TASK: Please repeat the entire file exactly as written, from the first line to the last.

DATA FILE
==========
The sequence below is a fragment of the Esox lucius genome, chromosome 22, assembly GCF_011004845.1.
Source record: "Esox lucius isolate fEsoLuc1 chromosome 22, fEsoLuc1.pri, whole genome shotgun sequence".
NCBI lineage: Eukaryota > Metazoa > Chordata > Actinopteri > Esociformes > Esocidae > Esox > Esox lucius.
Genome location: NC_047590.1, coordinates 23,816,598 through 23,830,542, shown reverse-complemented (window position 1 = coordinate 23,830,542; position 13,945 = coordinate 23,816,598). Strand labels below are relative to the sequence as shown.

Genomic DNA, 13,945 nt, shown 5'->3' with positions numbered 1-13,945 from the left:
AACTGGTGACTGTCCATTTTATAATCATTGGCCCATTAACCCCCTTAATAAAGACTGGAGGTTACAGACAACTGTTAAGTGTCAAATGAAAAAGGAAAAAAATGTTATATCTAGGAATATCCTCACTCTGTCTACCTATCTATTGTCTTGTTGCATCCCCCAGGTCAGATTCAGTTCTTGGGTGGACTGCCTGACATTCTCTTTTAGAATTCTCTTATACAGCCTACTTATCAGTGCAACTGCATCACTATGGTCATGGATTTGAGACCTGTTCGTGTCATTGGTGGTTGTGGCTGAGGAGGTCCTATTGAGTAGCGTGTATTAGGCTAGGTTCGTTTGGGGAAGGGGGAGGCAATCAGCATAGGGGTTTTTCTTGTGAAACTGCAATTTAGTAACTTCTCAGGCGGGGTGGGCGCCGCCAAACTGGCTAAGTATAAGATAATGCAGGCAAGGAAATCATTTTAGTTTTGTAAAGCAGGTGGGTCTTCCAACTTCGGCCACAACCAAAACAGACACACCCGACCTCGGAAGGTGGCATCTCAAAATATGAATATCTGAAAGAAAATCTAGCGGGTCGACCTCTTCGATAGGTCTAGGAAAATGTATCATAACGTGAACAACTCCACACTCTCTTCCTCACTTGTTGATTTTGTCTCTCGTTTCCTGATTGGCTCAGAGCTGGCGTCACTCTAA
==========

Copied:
The sequence below is a fragment of the Esox lucius genome, chromosome 22, assembly GCF_011004845.1.
Source record: "Esox lucius isolate fEsoLuc1 chromosome 22, fEsoLuc1.pri, whole genome shotgun sequence".
NCBI lineage: Eukaryota > Metazoa > Chordata > Actinopteri > Esociformes > Esocidae > Esox > Esox lucius.
Genome location: NC_047590.1, coordinates 23,816,598 through 23,830,542, shown reverse-complemented (window position 1 = coordinate 23,830,542; position 13,945 = coordinate 23,816,598). Strand labels below are relative to the sequence as shown.

Genomic DNA, 13,945 nt, shown 5'->3' with positions numbered 1-13,945 from the left:
AACTGGTGACTGTCCATTTTATAATCATTGGCCCATTAACCCCCTTAATAAAGACTGGAGGTTACAGACAACTGTTAAGTGTCAAATGAAAAAGGAAAAAAATGTTATATCTAGGAATATCCTCACTCTGTCTACCTATCTATTGTCTTGTTGCATCCCCCAGGTCAGATTCAGTTCTTGGGTGGACTGCCTGACATTCTCTTTTAGAATTCTCTTATACAGCCTACTTATCAGTGCAACTGCATCACTATGGTCATGGATTTGAGACCTGTTCGTGTCATTGGTGGTTGTGGCTGAGGAGGTCCTATTGAGTAGCGTGTATTAGGCTAGGTTCGTTTGGGGAAGGGGGAGGCAATCAGCATAGGGGTTTTTCTTGTGAAACTGCAATTTAGTAACTTCTCAGGCGGGGTGGGCGCCGCCAAACTGGCTAAGTATAAGATAATGCAGGCAAGGAAATCATTTTAGTTTTGTAAAGCAGGTGGGTCTTCCAACTTCGGCCACAACCAAAACAGACACACCCGACCTCGGAAGGTGGCATCTCAAAATATGAATATCTGAAAGAAAATCTAGCGGGTCGACCTCTTCGATAGGTCTAGGAAAATGTATCATAACGTGAACAACTCCACACTCTCTTCCTCACTTGTTGATTTTGTCTCTCGTTTCCTGATTGGCTCAGAGCTGGCGTCACTCTAA